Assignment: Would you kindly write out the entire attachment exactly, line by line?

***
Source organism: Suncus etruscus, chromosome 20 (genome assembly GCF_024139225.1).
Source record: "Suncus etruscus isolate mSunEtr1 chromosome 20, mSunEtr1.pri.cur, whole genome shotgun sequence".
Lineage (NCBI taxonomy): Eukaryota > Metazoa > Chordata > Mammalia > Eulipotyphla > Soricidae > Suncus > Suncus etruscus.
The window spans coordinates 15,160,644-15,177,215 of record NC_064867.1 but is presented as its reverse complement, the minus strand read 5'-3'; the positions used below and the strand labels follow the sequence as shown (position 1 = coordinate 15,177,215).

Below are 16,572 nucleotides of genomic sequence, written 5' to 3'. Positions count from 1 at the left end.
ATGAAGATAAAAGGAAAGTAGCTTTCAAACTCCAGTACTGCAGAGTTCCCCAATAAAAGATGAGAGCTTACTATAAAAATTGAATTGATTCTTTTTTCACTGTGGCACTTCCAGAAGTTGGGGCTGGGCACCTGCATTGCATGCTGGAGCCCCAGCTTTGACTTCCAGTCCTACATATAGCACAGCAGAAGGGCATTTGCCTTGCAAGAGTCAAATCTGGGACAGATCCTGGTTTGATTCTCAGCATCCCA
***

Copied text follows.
Source organism: Suncus etruscus, chromosome 20 (genome assembly GCF_024139225.1).
Source record: "Suncus etruscus isolate mSunEtr1 chromosome 20, mSunEtr1.pri.cur, whole genome shotgun sequence".
Lineage (NCBI taxonomy): Eukaryota > Metazoa > Chordata > Mammalia > Eulipotyphla > Soricidae > Suncus > Suncus etruscus.
The window spans coordinates 15,160,644-15,177,215 of record NC_064867.1 but is presented as its reverse complement, the minus strand read 5'-3'; the positions used below and the strand labels follow the sequence as shown (position 1 = coordinate 15,177,215).

Below are 16,572 nucleotides of genomic sequence, written 5' to 3'. Positions count from 1 at the left end.
ATGAAGATAAAAGGAAAGTAGCTTTCAAACTCCAGTACTGCAGAGTTCCCCAATAAAAGATGAGAGCTTACTATAAAAATTGAATTGATTCTTTTTTCACTGTGGCACTTCCAGAAGTTGGGGCTGGGCACCTGCATTGCATGCTGGAGCCCCAGCTTTGACTTCCAGTCCTACATATAGCACAGCAGAAGGGCATTTGCCTTGCAAGAGTCAAATCTGGGACAGATCCTGGTTTGATTCTCAGCATCCCA